You’ve asked three highly rated contractors to bid on your planned kitchen remodel. You made sure each quote covers exactly the same items, so you can compare them more easily. But have you made sure everything is included?
Many people don’t, and they end up paying more for their remodeling projects than they thought they would.
It’s not that remodelers are dishonest, although some certainly are. But they often leave out key costs -- sometimes to lowball their estimates so they can win the job, sometimes because they simply forget. Either way, it will end up costing you more.
Permits are one often-omitted cost. Most remodeling projects require building permits -- in Bonita Springs, Florida, you need a permit to change out a garage door, for crying out loud -- but many contractors leave this cost out. Some want their clients to obtain the necessary permits, while others just overlook it.
Either way, if a permit is necessary, don’t try to get by without one. When soliciting bids, make sure you ask that the cost of permits be included, and specify who will “pull” them. Realize, too, that the cost of one or more permits may not be a fixed amount. Depending on where you live, it could be a percentage of the total cost of the renovation.
Another cost sometimes omitted: waste removal and cleanup. If it isn’t included in the contractors’ bids, you’ll have to pay for dumpsters to be delivered, then hauled to the landfill and emptied.
Some of remodeling’s hidden costs have nothing to do with your contractor. For instance, your property taxes are likely to increase. Once a permit is pulled, the local tax assessors will be notified. And sooner or later, they will show up at your front door to have a look at the job and recalculate the value of your property.
In California, according to design-build firm New Avenue, the typical tax increase is 0.5 percent of the amount you spend on your project. So, if your remodeling project runs $300,000 -- things are costly in California -- you could expect an increase of $1,500 or so in your annual property taxes.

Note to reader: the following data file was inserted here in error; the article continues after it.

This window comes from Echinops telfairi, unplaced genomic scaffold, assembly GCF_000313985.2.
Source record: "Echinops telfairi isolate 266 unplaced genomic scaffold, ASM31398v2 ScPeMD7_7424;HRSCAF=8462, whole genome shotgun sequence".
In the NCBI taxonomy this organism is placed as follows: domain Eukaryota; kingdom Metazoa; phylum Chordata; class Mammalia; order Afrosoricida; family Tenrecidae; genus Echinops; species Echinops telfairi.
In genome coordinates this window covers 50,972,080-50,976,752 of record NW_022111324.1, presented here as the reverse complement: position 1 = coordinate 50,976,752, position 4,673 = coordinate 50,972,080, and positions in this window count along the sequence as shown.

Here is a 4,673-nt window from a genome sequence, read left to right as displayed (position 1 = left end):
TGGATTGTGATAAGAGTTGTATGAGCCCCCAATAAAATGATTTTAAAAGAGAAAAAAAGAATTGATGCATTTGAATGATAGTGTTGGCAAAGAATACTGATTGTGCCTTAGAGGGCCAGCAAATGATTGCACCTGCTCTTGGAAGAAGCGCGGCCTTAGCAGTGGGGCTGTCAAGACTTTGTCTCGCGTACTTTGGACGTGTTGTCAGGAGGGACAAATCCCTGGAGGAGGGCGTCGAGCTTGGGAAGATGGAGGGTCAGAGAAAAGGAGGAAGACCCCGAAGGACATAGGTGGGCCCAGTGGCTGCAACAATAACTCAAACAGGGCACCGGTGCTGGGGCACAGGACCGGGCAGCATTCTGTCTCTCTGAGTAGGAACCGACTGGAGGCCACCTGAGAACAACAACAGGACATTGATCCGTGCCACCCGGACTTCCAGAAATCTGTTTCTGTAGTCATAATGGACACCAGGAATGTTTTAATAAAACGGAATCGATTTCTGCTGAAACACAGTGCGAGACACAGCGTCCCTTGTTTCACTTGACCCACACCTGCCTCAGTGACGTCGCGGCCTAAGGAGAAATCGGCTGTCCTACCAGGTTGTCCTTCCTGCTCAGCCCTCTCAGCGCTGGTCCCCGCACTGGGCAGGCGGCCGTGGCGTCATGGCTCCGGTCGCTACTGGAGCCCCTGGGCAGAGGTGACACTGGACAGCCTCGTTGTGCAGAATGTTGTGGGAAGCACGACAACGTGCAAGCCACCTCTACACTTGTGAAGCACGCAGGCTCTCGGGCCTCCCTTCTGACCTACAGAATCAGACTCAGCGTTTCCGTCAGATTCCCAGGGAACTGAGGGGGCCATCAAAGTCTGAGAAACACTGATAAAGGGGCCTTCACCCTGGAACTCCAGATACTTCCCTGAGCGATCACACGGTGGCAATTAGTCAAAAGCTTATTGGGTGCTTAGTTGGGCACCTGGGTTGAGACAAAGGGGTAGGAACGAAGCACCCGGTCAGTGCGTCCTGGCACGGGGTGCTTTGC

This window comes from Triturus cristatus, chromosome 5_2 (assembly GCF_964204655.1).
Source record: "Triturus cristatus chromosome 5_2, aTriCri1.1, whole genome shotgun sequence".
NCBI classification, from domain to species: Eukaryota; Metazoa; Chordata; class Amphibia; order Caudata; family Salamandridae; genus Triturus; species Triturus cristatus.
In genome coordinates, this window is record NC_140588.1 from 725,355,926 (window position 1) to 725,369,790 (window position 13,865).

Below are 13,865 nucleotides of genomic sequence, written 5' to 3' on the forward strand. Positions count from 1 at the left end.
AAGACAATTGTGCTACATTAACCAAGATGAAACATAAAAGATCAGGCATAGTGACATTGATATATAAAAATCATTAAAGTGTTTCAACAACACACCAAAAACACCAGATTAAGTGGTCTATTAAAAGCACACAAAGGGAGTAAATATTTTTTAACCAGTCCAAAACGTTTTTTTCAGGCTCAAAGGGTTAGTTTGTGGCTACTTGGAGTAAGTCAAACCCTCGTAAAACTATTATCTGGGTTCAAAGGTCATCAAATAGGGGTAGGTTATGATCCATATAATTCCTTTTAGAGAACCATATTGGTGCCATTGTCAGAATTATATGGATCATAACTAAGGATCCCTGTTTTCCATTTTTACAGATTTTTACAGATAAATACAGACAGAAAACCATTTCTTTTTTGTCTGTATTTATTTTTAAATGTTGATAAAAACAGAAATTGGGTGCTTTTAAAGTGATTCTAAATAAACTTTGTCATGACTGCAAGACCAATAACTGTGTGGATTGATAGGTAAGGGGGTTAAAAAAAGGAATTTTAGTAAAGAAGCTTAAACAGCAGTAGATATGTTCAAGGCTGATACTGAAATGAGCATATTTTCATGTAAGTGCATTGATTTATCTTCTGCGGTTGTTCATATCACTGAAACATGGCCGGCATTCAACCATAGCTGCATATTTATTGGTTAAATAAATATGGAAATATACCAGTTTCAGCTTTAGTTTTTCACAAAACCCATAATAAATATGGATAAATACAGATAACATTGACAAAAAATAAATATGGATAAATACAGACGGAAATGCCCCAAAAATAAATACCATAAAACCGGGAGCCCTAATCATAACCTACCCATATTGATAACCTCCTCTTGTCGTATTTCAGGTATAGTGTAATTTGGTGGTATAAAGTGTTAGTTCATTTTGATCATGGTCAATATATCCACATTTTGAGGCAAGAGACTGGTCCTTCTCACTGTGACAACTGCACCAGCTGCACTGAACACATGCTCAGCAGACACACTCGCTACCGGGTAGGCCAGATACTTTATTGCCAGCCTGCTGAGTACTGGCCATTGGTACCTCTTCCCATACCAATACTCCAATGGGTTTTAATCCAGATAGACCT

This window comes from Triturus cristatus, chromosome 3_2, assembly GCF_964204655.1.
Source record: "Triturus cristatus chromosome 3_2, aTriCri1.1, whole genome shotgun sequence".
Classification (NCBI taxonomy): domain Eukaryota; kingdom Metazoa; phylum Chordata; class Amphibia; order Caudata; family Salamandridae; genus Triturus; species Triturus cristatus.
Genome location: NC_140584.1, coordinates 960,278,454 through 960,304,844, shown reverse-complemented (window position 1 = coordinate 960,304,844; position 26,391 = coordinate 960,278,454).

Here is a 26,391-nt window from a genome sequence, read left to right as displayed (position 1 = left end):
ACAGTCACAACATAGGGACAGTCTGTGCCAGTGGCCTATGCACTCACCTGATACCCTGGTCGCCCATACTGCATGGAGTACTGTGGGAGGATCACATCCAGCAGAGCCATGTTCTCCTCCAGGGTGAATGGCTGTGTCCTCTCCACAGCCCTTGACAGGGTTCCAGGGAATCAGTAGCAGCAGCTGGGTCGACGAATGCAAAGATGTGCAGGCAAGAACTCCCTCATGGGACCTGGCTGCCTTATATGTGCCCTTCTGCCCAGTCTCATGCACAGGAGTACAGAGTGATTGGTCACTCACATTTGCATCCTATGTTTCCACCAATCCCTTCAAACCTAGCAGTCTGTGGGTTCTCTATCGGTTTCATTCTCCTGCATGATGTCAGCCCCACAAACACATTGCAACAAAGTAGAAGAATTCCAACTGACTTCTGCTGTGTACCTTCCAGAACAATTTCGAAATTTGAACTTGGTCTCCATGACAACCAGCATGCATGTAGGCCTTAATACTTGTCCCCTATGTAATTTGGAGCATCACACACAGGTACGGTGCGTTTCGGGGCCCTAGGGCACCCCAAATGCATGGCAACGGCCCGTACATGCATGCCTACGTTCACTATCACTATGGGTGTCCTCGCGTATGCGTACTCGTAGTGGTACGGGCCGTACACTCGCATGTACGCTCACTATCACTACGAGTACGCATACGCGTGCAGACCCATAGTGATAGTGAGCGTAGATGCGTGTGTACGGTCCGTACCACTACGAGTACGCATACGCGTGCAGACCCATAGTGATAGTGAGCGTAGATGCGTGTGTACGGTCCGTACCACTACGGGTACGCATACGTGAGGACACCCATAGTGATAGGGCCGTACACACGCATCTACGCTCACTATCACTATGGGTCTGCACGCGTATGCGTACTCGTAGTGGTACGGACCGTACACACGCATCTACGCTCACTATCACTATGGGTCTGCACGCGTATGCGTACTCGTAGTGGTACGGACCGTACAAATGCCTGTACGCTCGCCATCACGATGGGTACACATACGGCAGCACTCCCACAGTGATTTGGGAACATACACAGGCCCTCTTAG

If you are renting out the property, you’ll likely recover the extra cost in the form of a higher rent. But if you are an owner-occupant, that jump has to be part of your deliberations in whether to move forward or not.
Your utility bills are likely to go up as well -- certainly during construction, if only because the workers will need heat or air conditioning to be comfortable as they perform their magic. They’ll also be going in and out constantly, which puts even more of a strain on your HVAC system.
Furthermore, you’ll be supplying the electricity needed to run those table saws, nail guns and other power tools, not to mention the water for bathroom breaks and end-of-the-day cleanup. You might even have to pay for port-a-potties if your bathrooms are being demolished, or if they’re off-limits to workers.
Figure on paying a higher homeowner’s insurance premium, too, for your improved property. And don’t forget to tell your insurer about the project ahead of time, so you’ll be covered if an accident injures an uninsured worker while on your property.
If you are yanking out walls, you might run into some unforeseen, yet costly, problems. For example, you could have a termite infestation, or you could find snakes or rodents living behind the drywall. Faulty wiring, old plumbing and hidden asbestos or lead paint will have to be taken care of, as well, and any further work will be delayed until they are.
Finally, consider the disruption that a major remodeling project will be to you and your family. Workers will show up early in the morning, upending your usual routine. If you ask that workers don’t arrive until later -- say, 9 a.m. instead of 7 -- that will only serve to lengthen the project and cause even more turmoil.
If you’re redoing your kitchen, you could be without a stove, oven or even a refrigerator for days, if not weeks. That means you’ll be eating out -- a lot -- or ordering tons of takeout. Depending on the size of your family and their tastes, that could run into the hundreds, if not thousands, of dollars.